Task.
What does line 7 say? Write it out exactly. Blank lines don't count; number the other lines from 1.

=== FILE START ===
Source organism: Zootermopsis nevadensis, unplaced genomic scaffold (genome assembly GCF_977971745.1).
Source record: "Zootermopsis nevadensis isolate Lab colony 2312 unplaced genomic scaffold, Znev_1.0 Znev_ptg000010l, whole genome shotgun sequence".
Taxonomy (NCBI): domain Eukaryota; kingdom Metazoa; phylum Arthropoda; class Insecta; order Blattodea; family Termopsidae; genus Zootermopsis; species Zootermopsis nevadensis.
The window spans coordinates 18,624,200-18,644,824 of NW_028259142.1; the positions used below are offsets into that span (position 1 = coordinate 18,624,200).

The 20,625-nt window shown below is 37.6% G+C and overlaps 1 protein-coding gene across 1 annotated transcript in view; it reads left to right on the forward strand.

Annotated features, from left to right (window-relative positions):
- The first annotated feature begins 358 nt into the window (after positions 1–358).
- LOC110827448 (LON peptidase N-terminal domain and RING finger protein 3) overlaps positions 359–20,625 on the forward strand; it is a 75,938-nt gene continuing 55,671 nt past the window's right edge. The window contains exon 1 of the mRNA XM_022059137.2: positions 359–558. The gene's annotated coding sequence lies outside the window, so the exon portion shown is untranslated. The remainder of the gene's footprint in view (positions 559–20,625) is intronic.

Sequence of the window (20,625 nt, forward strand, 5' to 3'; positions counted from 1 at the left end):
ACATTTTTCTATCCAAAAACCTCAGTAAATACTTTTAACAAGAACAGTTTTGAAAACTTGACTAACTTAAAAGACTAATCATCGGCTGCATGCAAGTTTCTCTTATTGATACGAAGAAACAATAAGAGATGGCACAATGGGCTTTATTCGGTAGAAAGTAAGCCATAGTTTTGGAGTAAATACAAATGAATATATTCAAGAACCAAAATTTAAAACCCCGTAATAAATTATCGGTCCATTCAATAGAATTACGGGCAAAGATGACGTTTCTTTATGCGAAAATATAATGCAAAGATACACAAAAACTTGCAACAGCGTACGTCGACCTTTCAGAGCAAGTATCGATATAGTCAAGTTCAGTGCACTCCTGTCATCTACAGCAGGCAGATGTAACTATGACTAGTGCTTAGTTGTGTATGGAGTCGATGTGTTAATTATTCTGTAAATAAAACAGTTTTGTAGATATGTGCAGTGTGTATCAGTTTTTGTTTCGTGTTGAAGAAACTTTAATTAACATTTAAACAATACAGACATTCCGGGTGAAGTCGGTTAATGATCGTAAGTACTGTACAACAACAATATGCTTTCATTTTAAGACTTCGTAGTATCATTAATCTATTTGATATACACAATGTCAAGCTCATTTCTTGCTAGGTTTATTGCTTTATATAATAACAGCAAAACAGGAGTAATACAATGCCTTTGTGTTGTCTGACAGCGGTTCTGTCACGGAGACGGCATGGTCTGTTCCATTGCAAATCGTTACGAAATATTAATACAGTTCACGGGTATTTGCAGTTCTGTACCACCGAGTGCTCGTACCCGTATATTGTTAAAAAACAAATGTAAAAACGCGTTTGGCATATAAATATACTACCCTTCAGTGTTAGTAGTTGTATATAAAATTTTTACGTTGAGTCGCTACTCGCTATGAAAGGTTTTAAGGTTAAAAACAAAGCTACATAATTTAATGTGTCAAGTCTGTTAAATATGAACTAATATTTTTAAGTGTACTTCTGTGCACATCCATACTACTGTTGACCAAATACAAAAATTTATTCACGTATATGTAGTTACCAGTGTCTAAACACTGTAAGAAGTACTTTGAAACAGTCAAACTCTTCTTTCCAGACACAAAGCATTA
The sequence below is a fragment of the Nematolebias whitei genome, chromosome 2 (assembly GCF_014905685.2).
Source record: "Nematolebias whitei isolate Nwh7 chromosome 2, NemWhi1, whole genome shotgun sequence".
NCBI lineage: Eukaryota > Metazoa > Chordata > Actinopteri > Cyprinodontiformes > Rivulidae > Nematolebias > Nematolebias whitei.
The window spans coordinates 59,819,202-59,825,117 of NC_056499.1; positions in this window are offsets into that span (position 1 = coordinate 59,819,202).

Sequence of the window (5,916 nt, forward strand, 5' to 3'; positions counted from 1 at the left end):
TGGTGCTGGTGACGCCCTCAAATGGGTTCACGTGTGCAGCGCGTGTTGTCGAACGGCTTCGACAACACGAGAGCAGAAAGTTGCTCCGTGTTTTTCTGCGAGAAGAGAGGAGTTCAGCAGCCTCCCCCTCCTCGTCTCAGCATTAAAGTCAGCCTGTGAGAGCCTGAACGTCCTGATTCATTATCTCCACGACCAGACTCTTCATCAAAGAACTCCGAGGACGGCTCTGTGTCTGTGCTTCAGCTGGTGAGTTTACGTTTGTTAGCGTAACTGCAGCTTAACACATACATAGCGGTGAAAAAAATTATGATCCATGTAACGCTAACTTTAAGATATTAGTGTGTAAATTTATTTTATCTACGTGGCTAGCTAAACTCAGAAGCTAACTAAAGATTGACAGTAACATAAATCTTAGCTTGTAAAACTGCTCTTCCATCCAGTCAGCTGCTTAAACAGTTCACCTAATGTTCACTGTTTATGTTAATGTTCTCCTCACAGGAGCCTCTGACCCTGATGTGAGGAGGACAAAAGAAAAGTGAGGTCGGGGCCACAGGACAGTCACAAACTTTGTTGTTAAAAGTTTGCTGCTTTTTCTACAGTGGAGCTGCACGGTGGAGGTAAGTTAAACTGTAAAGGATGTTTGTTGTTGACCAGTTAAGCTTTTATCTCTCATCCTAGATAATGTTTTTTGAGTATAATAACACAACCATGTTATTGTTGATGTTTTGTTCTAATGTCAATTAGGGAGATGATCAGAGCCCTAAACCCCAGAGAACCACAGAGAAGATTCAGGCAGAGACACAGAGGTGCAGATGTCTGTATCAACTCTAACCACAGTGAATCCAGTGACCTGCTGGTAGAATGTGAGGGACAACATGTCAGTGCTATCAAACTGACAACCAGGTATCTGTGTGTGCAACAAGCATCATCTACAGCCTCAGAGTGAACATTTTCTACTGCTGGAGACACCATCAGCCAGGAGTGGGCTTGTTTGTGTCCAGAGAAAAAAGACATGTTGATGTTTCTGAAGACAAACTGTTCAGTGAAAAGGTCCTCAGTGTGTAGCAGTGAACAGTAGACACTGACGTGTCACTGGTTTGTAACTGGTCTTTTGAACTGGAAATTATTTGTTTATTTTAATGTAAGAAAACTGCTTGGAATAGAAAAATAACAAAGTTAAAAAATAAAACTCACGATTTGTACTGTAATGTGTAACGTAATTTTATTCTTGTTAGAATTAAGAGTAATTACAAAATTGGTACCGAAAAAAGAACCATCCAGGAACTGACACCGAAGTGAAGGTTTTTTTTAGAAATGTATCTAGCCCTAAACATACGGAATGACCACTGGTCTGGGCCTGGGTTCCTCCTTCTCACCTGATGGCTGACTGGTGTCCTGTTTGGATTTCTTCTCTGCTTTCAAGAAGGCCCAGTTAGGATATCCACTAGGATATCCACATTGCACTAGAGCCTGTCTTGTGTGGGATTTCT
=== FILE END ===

- The first annotated feature begins 358 nt into the window (after positions 1–358).